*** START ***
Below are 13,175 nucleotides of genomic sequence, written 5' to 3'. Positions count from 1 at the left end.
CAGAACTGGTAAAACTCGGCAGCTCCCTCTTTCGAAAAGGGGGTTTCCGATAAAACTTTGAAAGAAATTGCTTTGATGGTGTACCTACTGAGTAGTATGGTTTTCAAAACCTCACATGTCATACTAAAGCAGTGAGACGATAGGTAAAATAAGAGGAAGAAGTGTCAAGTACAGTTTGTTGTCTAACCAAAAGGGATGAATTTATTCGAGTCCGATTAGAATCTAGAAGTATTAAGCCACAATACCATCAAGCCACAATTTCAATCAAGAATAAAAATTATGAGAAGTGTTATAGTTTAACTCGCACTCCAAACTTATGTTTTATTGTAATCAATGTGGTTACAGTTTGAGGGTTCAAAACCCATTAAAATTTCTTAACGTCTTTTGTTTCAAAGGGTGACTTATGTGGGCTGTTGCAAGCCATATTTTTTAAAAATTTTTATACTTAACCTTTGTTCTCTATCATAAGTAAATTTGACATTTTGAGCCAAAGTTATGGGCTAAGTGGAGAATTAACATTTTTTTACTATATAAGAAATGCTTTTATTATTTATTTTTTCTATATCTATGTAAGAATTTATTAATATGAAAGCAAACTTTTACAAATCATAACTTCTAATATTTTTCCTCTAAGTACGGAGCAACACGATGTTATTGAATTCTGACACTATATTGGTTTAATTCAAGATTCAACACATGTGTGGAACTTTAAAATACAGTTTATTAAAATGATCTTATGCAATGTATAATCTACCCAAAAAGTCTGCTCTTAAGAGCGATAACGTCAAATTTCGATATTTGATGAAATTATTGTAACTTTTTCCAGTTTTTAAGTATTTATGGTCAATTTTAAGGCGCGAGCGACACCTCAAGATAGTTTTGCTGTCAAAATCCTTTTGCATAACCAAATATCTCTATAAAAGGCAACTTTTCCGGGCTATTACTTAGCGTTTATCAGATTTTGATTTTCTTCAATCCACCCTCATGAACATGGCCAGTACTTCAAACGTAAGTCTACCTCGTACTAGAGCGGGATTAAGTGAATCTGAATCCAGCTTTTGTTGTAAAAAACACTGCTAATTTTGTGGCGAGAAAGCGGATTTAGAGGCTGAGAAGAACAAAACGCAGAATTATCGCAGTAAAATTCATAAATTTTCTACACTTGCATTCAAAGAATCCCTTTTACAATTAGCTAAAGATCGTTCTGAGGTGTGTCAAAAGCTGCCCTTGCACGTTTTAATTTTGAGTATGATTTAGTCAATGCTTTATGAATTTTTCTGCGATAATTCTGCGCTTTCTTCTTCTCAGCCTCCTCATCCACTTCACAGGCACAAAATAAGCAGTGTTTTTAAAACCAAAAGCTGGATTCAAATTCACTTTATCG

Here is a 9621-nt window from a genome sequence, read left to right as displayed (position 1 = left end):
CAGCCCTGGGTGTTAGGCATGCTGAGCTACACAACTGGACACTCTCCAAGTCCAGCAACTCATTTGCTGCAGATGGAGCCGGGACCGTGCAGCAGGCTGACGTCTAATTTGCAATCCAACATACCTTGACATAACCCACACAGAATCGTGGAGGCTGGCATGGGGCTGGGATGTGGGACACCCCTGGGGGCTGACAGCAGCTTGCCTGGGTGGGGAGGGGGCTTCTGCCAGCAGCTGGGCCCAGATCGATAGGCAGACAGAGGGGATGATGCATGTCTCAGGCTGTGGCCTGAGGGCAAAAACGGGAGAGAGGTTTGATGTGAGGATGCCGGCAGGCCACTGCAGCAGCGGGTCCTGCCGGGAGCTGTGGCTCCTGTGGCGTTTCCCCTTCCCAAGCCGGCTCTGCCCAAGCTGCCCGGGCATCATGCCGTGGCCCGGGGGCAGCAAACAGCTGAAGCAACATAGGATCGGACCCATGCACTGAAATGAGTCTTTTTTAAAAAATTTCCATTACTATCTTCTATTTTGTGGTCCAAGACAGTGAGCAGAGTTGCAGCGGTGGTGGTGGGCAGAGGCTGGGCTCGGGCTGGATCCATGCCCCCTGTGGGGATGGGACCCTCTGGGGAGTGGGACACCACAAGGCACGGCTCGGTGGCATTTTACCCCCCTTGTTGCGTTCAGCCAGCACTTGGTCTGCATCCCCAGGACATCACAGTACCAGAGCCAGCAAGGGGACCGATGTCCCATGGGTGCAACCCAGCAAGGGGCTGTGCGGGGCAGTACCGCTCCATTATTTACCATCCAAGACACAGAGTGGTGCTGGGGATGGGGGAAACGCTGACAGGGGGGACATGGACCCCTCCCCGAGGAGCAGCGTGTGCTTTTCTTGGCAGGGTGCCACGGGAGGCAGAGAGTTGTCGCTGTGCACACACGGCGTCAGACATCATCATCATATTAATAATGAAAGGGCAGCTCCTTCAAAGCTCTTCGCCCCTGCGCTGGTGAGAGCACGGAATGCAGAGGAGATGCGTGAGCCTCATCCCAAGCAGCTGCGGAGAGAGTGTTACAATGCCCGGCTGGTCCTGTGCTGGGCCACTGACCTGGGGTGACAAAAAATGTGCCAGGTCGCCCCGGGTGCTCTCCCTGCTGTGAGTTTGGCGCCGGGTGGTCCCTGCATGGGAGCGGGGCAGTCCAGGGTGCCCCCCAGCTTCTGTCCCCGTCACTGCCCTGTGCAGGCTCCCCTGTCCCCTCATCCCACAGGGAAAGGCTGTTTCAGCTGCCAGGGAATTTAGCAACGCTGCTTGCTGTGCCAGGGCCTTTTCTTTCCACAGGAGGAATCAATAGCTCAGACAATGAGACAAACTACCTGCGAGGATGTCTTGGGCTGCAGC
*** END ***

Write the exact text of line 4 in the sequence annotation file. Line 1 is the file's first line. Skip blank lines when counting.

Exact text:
CAGCCCTGGGTGTTAGGCATGCTGAGCTACACAACTGGACACTCTCCAAGTCCAGCAACTCATTTGCTGCAGATGGAGCCGGGACCGTGCAGCAGGCTGACGTCTAATTTGCAATCCAACATACCTTGACATAACCCACACAGAATCGTGGAGGCTGGCATGGGGCTGGGATGTGGGACACCCCTGGGGGCTGACAGCAGCTTGCCTGGGTGGGGAGGGGGCTTCTGCCAGCAGCTGGGCCCAGATCGATAGGCAGACAGAGGGGATGATGCATGTCTCAGGCTGTGGCCTGAGGGCAAAAACGGGAGAGAGGTTTGATGTGAGGATGCCGGCAGGCCACTGCAGCAGCGGGTCCTGCCGGGAGCTGTGGCTCCTGTGGCGTTTCCCCTTCCCAAGCCGGCTCTGCCCAAGCTGCCCGGGCATCATGCCGTGGCCCGGGGGCAGCAAACAGCTGAAGCAACATAGGATCGGACCCATGCACTGAAATGAGTCTTTTTTAAAAAATTTCCATTACTATCTTCTATTTTGTGGTCCAAGACAGTGAGCAGAGTTGCAGCGGTGGTGGTGGGCAGAGGCTGGGCTCGGGCTGGATCCATGCCCCCTGTGGGGATGGGACCCTCTGGGGAGTGGGACACCACAAGGCACGGCTCGGTGGCATTTTACCCCCCTTGTTGCGTTCAGCCAGCACTTGGTCTGCATCCCCAGGACATCACAGTACCAGAGCCAGCAAGGGGACCGATGTCCCATGGGTGCAACCCAGCAAGGGGCTGTGCGGGGCAGTACCGCTCCATTATTTACCATCCAAGACACAGAGTGGTGCTGGGGATGGGGGAAACGCTGACAGGGGGGACATGGACCCCTCCCCGAGGAGCAGCGTGTGCTTTTCTTGGCAGGGTGCCACGGGAGGCAGAGAGTTGTCGCTGTGCACACACGGCGTCAGACATCATCATCATATTAATAATGAAAGGGCAGCTCCTTCAAAGCTCTTCGCCCCTGCGCTGGTGAGAGCACGGAATGCAGAGGAGATGCGTGAGCCTCATCCCAAGCAGCTGCGGAGAGAGTGTTACAATGCCCGGCTGGTCCTGTGCTGGGCCACTGACCTGGGGTGACAAAAAATGTGCCAGGTCGCCCCGGGTGCTCTCCCTGCTGTGAGTTTGGCGCCGGGTGGTCCCTGCATGGGAGCGGGGCAGTCCAGGGTGCCCCCCAGCTTCTGTCCCCGTCACTGCCCTGTGCAGGCTCCCCTGTCCCCTCATCCCACAGGGAAAGGCTGTTTCAGCTGCCAGGGAATTTAGCAACGCTGCTTGCTGTGCCAGGGCCTTTTCTTTCCACAGGAGGAATCAATAGCTCAGACAATGAGACAAACTACCTGCGAGGATGTCTTGGGCTGCAGC